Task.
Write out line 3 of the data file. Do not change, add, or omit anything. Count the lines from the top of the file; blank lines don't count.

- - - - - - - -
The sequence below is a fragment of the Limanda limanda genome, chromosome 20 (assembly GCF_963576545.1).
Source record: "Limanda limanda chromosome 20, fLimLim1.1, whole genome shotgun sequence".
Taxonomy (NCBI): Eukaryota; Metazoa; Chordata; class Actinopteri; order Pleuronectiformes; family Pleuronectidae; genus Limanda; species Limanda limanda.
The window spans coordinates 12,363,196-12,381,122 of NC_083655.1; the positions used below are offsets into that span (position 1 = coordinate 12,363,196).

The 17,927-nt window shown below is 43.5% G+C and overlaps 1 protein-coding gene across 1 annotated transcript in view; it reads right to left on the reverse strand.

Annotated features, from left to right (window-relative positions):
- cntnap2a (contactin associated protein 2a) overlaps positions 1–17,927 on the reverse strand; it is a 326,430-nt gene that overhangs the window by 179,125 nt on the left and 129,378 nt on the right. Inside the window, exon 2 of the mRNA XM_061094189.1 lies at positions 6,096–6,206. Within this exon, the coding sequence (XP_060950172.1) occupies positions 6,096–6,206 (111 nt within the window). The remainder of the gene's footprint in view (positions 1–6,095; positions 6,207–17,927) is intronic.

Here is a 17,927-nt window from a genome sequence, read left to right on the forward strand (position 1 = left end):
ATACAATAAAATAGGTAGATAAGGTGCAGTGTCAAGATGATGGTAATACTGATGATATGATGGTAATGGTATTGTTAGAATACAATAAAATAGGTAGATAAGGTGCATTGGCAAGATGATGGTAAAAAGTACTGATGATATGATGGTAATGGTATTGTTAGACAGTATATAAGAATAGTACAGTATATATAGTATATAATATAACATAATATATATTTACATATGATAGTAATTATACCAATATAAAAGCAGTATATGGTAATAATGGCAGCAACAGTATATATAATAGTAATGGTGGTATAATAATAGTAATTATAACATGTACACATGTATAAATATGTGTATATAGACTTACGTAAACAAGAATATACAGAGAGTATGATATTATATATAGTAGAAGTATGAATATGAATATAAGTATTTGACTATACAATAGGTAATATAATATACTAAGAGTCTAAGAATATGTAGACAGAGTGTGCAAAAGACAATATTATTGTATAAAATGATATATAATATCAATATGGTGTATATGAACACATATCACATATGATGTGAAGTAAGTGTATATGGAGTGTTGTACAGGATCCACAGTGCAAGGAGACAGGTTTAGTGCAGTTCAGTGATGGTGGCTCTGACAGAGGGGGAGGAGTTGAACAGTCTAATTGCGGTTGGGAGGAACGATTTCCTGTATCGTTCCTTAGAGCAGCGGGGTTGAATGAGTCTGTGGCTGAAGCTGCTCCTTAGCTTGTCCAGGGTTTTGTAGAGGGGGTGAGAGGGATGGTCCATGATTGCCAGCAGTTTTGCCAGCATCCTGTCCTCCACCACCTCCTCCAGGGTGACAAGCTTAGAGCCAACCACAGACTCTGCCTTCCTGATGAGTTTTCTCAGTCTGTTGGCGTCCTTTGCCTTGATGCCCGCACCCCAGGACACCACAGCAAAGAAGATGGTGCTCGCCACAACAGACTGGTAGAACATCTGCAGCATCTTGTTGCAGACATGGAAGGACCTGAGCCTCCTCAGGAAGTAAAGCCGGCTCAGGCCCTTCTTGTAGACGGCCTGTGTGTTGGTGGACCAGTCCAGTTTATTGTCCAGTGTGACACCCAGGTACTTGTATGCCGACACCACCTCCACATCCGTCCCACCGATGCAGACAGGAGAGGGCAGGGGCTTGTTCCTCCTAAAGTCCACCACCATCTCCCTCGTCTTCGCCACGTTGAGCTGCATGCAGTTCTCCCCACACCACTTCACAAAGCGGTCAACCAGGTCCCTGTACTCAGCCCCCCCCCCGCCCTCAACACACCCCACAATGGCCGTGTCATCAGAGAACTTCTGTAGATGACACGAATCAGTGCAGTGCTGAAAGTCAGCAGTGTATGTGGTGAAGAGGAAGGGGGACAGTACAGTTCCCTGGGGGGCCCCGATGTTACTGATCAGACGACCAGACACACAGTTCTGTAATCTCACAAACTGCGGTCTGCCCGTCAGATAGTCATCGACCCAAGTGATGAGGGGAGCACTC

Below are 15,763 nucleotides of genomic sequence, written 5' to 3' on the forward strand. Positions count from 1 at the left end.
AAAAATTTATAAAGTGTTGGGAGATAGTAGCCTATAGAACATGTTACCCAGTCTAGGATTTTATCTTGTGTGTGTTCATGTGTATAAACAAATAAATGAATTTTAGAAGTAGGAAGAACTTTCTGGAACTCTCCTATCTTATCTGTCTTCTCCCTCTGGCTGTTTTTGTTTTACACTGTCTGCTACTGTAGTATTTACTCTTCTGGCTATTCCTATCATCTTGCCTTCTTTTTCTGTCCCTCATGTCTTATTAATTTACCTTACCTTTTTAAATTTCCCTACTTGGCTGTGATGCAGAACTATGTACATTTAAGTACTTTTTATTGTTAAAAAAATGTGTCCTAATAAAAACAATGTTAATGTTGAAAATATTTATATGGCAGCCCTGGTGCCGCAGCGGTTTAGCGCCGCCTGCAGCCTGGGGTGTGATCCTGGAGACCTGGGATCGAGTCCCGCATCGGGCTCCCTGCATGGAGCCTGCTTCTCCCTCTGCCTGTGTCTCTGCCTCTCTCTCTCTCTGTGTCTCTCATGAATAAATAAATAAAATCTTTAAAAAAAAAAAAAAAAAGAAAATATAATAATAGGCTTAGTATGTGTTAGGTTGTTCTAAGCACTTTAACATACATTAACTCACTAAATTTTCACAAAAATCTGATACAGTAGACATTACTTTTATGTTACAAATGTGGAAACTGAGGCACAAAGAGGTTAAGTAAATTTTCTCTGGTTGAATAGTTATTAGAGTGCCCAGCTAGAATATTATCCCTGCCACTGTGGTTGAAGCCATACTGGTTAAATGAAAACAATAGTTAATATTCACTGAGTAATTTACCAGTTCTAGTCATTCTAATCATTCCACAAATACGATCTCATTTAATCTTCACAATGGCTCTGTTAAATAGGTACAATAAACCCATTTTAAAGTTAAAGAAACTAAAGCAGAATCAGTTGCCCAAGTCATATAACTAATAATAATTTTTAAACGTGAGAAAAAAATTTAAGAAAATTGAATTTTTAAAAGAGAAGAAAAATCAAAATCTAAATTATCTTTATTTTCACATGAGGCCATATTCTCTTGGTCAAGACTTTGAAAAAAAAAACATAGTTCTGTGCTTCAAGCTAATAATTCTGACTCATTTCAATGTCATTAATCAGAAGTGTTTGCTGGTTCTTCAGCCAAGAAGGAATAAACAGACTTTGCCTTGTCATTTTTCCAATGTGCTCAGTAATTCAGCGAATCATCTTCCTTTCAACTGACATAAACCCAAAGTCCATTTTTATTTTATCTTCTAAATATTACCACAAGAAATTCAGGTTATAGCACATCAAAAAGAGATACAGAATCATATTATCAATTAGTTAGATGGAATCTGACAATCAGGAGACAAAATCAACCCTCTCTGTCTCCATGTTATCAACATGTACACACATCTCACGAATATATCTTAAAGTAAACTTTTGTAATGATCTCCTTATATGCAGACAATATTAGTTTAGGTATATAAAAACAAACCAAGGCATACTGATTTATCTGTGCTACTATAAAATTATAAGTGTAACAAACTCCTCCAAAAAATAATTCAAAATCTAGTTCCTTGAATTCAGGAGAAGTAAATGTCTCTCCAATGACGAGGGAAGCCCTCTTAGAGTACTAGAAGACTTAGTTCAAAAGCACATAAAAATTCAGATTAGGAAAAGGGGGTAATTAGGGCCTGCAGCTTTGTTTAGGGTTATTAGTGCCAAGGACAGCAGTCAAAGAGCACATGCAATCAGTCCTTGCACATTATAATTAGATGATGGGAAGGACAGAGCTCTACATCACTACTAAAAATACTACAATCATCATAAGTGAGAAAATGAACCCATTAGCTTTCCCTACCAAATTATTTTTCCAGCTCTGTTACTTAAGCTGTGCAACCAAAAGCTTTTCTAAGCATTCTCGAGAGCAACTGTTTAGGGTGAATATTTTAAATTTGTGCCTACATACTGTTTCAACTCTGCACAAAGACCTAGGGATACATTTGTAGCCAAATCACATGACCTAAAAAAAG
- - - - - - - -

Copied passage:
Taxonomy (NCBI): Eukaryota; Metazoa; Chordata; class Actinopteri; order Pleuronectiformes; family Pleuronectidae; genus Limanda; species Limanda limanda.